A little Penn and Teller

I had a number of influences for An Evening of Rough Science.  One of the most important was stage magic.

I have a larger and more detailed talk about how science demonstrations and magic tricks have a lot in common.  That’s a subject for another time.

Right now, here are a couple of clips of Penn and Teller that have influenced me over the past two years.

How slight of hand tricks can influence science demonstrations came to me while reading Derren Brown, but Penn and Teller have a brilliant act that lays out the (so called) rules of slight of hand.

Penn and Teller are also famous for telling people how their magic is done, and the cup and balls act with clear cups is one of their most famous. Interesting that in actually seeing how it is done in no way removes anything from the experience. (Interesting, too, how in this video the acoustics of the tomb they are in are so terrible, Penn has to really crank down his usual exuberance.)

Penn now explains human perception of numbers. No magic, but a great way to make an otherwise dry subject engaging.

Larger scale now.

Impressions of “The Fantastic Flying Books of Mr. Morris Lessmore”

I had the opportunity to play/read “The Fantastic Flying Books of Mr. Morris Lessmore.” It is a beautiful, interactive book, with a story that looks and feel like a Pixar short movie with lots of heart.

The general layout is that each page of the book has an interactive picture that you can explore. Underneath the picture is the text for the story that is also read aloud by an American-accented narrator.

Each picture is a little different, so it really was like exploring to see what each could do.  (I particularly liked a piano-playing moment, where the note and the key was highlighted, suggesting new possibilities for learning music!)

It is a beautiful little app. Even so, I have some reservations.

I have had many people tell me that this is the way kids will read book, and I feel uncertain, even a little reluctant to embrace this future.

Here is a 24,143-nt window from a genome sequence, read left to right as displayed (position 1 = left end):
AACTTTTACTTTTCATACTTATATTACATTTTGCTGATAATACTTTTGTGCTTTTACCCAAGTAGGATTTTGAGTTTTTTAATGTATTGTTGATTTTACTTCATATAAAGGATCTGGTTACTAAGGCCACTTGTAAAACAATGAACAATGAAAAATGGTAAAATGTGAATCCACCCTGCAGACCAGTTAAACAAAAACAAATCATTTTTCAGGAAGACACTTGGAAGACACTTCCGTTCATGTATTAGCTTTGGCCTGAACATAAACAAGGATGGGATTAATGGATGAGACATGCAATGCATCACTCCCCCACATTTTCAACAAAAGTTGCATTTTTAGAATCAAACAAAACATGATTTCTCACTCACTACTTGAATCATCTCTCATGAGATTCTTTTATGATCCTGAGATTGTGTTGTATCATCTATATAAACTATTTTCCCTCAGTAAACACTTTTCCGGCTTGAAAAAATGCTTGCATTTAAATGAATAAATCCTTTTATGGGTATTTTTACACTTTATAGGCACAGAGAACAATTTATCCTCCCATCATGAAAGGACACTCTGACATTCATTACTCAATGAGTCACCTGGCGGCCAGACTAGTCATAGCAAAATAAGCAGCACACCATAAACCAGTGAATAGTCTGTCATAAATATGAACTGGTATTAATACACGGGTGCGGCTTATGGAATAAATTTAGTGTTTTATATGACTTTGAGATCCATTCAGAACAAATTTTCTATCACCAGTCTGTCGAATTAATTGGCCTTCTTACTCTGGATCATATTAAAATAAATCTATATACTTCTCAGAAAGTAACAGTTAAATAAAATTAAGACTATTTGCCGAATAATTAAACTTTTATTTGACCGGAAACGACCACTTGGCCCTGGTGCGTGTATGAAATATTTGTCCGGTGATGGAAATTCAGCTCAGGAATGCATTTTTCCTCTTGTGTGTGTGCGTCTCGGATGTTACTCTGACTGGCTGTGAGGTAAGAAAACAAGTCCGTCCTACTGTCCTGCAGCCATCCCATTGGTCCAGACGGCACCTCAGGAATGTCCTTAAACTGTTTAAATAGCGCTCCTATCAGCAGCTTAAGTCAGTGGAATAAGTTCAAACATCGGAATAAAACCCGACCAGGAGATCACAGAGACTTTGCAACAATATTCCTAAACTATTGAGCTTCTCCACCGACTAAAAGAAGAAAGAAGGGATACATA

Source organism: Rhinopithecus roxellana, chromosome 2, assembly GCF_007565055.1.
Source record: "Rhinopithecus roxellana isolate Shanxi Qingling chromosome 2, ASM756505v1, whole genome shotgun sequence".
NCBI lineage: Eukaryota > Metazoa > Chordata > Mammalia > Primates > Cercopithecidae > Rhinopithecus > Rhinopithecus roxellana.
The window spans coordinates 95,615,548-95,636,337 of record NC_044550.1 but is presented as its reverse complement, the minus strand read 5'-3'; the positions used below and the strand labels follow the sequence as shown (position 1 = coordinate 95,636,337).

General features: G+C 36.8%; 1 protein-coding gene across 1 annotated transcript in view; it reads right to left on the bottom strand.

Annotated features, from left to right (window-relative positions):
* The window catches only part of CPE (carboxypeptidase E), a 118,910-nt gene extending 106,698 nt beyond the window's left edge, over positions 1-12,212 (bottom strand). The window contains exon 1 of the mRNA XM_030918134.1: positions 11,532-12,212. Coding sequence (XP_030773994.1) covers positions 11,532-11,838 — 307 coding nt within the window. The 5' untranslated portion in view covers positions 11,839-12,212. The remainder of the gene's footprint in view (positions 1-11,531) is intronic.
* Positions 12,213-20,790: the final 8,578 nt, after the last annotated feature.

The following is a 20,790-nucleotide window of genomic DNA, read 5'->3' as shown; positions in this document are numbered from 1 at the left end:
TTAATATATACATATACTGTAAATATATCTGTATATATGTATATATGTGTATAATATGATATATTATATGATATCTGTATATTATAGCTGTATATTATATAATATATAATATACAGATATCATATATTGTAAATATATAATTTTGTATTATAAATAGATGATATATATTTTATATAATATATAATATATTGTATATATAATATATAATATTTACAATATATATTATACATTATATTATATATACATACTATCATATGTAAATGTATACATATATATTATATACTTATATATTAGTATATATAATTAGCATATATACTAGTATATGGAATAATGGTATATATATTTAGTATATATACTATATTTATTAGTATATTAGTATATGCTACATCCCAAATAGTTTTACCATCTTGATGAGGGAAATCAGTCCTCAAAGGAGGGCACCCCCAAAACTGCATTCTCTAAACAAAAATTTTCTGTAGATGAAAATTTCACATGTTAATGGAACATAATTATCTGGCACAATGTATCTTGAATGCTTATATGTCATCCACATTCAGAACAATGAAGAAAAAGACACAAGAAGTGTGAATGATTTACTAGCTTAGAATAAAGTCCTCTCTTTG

Firstly, when people mention the word “interactive”, my mind tends to flash to this 1999 essay by Douglas Adams, who reminds us that Twentieth Century media has tended to make us more passive, and that putting the adjective “interactive” as a selling-feature is ironic as entertainment for most of human history has been so interactive that we haven’t needed to call it such.

My second reservation involves a question: what is the ultimate goal for the producers of the app? Will adding an interactive capability to stories increase the engagment of readers to the story?

My son Gabriel had used the app before me, and when I asked him about it, I started by asking him about the story. What was it about?

“I don’t know,” he told me, before telling me in the same breath that I should turn to a particular page to interact with a picture.

It leads me to question the purpose of reading using tablets. In some interactive books, the words on the page take second fiddle to the other gadgets that the reader can play with.

Comprehension was something we did in English in when I was twelve years old, where we would have to answer questions about a piece having read it only once.

My research space of one (just turned five) suggests that comprehension of “The Fantastic Flying Books of Mr. Morris Lessmore” after the first read is very low.

The user’s temptation (and natural inclination) is to ignore the text and focus on the awesome interactive pictures around the text. Ignore is perhaps the incorrect word here: psychologist may call it “perceptual blindness”, while magicians call it misdirection. There is so much happening on the screen that our brains will not notice the gorilla standing in the room.

As a larger comment on the “interactive story books” I have so far seen for tablets, let me step back twenty or so years. I remember computer games in the nineties was spent discovering and developing storytelling in this new world of interactivity. When CD-ROMs came out, the by-line “interactive movie!” was often splashed across game boxes. It was an explosion in the gaming industry with many titles forgotten, but a few still remembered today (Myst, The Secret of Monkey Island to name just two.)

“Interactive books” on tablet devices seem to have forgotten all the major lessons from that game story-telling hey-day, and focus on the technology rather than asking what is the outcome that they want for their app.

In the case of reading, my vote is for “comprehension” to be way up the list, and scattering the page with distracting gadgets slams that down.

It might be argued that repeat ‘reading’ of the book will mean the reader will get a better understanding of what the story was about. This is assuming that with all the other distracting apps on your iPad will let you get back to it. Once you’ve flipped through the pages and played with your favourite interactive six or seven times, will the reader want to return it the story again? I have no research to back this up, but having seen the demise of the graphic adventure game in the nineties, and knowing how my son’s limbic system is looking for the next dopamine hit, I would think the new levels of Angry Birds will win out every time.